Statistics in Medicine

Randomization: The forgotten component of the randomized clinical trial

Journal Article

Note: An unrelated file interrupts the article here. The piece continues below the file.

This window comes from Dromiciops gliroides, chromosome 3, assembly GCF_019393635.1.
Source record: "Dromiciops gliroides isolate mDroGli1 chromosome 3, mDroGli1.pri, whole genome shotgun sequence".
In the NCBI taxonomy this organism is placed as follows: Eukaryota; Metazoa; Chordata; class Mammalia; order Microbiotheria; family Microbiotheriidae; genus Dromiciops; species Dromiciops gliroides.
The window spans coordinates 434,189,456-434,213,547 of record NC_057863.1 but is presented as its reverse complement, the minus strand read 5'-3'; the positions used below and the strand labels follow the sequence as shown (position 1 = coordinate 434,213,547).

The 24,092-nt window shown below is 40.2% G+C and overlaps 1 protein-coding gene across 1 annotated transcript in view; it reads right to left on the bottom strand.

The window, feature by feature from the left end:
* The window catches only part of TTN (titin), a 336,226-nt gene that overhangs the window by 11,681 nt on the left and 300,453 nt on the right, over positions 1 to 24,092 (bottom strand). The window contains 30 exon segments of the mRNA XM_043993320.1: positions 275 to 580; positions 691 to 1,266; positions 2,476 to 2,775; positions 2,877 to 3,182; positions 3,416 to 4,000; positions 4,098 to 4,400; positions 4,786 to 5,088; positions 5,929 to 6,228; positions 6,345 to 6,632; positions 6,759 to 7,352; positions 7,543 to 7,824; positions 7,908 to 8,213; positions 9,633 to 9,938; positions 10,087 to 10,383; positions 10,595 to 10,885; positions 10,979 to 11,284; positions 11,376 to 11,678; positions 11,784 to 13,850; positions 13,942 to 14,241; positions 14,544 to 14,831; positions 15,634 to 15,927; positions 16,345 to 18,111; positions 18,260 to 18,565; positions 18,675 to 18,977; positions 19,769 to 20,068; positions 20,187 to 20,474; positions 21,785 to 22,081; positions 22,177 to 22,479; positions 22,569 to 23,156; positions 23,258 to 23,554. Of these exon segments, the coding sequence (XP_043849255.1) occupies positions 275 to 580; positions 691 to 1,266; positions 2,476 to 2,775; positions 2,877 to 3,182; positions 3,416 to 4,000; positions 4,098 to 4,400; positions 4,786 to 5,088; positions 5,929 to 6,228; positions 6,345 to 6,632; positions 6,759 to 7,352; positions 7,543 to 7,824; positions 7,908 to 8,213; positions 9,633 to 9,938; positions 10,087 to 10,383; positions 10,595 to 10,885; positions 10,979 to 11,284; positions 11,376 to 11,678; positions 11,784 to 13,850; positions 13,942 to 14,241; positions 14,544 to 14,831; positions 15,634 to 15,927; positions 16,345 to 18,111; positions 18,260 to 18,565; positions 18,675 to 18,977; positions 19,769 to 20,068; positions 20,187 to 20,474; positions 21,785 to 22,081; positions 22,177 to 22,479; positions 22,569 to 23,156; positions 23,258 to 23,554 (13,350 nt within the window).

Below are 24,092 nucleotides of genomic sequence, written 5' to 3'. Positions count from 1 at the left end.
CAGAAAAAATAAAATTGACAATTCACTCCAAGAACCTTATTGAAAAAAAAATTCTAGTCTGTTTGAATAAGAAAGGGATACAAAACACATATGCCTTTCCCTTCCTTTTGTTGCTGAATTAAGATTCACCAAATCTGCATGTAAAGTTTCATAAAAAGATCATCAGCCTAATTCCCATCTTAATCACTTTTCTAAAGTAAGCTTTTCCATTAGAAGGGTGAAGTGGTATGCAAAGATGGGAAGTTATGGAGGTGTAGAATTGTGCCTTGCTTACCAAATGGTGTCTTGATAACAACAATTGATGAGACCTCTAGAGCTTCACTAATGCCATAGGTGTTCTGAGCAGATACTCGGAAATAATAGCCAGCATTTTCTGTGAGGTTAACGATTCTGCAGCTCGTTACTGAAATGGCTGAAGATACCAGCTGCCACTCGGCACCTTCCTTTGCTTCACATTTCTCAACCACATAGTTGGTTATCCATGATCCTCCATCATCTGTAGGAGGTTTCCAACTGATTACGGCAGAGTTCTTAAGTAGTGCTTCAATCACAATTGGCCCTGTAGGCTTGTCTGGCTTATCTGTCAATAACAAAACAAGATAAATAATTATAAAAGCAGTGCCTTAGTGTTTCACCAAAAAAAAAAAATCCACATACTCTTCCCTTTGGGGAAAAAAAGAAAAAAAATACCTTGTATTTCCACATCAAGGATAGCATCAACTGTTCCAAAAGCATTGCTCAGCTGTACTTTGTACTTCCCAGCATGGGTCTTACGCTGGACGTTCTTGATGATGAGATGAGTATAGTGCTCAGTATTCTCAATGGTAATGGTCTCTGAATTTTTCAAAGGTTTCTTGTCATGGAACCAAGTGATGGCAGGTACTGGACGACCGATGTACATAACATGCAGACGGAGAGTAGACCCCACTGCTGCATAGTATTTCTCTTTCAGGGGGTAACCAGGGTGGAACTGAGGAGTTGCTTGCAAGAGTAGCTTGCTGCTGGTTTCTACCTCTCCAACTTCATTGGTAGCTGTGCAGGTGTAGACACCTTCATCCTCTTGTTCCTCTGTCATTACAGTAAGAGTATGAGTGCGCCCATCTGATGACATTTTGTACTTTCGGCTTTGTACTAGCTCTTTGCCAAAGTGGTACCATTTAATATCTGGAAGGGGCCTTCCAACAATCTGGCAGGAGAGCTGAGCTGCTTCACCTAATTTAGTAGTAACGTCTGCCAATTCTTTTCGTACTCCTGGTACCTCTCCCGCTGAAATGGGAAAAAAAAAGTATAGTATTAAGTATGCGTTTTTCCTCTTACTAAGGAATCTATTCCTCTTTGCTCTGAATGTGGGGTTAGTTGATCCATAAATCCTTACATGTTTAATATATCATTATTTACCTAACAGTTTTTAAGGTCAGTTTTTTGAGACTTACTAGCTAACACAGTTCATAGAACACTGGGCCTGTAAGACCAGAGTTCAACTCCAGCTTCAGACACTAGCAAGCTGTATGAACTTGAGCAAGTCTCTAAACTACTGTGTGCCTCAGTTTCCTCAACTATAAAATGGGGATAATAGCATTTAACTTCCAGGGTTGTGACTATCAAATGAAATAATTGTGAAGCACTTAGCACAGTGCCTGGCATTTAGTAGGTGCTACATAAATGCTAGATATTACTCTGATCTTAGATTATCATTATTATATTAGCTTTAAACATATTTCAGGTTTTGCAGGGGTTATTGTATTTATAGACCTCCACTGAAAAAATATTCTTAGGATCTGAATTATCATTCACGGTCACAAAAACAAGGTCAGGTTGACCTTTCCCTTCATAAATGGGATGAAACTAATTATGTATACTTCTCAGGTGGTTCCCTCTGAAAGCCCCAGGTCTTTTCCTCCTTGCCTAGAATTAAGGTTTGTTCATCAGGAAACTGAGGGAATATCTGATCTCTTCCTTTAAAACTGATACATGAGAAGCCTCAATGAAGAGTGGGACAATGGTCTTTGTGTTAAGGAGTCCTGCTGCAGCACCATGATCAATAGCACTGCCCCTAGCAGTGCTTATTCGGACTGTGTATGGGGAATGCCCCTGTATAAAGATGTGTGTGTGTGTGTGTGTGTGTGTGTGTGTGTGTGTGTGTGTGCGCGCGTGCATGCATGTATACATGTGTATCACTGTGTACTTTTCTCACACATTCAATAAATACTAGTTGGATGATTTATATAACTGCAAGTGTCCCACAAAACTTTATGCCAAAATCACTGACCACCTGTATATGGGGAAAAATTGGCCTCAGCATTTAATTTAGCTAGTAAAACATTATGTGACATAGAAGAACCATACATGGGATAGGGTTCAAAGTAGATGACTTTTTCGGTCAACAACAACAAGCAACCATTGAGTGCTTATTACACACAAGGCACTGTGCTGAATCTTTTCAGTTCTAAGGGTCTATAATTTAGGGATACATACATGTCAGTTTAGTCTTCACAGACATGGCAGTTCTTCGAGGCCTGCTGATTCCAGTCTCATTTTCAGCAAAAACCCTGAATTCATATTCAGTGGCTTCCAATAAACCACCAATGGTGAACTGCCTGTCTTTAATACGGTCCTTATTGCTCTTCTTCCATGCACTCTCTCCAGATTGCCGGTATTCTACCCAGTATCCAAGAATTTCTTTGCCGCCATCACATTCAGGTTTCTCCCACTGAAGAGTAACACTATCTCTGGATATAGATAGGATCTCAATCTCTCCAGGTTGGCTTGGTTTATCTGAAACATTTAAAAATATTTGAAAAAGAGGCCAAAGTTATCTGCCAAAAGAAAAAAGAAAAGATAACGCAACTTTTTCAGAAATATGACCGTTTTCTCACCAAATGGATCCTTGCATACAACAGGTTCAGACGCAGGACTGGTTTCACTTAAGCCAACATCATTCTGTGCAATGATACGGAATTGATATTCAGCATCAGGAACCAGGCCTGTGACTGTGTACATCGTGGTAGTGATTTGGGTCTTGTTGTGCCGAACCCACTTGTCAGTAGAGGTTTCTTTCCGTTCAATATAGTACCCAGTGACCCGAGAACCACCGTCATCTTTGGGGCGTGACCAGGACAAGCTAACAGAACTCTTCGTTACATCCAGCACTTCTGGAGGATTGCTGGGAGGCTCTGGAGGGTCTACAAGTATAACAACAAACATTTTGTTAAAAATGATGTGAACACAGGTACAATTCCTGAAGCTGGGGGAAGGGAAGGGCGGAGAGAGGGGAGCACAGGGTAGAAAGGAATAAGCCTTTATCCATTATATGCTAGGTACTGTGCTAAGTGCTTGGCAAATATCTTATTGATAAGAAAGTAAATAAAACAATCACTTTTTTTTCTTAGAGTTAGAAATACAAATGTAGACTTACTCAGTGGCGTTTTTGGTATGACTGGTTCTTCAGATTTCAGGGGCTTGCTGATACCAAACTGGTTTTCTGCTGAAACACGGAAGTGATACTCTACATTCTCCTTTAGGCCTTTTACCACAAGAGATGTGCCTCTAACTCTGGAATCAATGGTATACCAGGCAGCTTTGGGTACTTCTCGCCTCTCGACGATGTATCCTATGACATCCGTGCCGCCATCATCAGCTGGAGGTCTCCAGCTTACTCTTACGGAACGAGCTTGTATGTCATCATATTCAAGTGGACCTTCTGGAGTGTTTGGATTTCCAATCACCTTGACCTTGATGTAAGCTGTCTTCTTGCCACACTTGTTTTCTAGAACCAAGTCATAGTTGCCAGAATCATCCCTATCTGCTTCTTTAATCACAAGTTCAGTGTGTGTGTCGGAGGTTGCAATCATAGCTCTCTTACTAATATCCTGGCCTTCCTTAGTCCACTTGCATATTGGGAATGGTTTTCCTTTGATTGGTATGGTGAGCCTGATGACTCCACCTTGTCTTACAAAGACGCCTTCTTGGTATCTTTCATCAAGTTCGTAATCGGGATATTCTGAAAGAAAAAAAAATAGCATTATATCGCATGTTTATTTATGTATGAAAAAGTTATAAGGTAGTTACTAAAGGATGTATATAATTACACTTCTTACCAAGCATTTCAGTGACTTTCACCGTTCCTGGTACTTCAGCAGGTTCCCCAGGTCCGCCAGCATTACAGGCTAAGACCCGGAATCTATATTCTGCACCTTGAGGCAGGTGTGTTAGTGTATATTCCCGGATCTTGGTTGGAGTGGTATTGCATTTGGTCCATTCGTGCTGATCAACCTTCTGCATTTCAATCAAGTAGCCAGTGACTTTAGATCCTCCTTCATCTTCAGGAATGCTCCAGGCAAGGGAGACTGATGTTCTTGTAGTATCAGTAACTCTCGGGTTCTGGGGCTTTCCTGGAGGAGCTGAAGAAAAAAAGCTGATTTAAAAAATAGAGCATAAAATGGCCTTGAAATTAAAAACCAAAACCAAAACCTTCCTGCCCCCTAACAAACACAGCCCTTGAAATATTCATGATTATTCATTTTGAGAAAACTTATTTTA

“…The customary test for an observed difference…is based on an enumeration of the probabilities, on the initial hypothesis that two treatments do not differ in their effects,…of all the various results which would occur if the trial were repeated indefinitely with different random samples of the same size as those actually used.” –Peter Armitage (“Sequential tests in prophylactic and therapeutic trials” in Quarterly Journal of Medicine, 1954;23(91):255‐274). Randomization has been the hallmark of the clinical trial since Sir Bradford Hill adopted it in the 1946 streptomycin trial. An exploration of the early literature yields three rationales, ie, (i) the incorporation of randomization provides unpredictability in treatment assignments, thereby mitigating selection bias; (ii) randomization tends to ensure similarity in the treatment groups on known and unknown confounders (at least asymptotically); and (iii) the act of randomization itself provides a basis for inference when random sampling is not conducted from a population model. Of these three, rationale (iii) is often forgotten, ignored, or left untaught. Today, randomization is a rote exercise, scarcely considered in protocols or medical journal articles. Yet, the literature of the last century is rich with statistical articles on randomization methods and their consequences, authored by some of the pioneers of the biostatistics and statistics world. In this paper, we review some of this literature and describe very simple methods to rectify some of the oversight. We describe how randomization‐based inference can be used for virtually any outcome of interest in a clinical trial. Special mention is made of nonstandard clinical trials situations.

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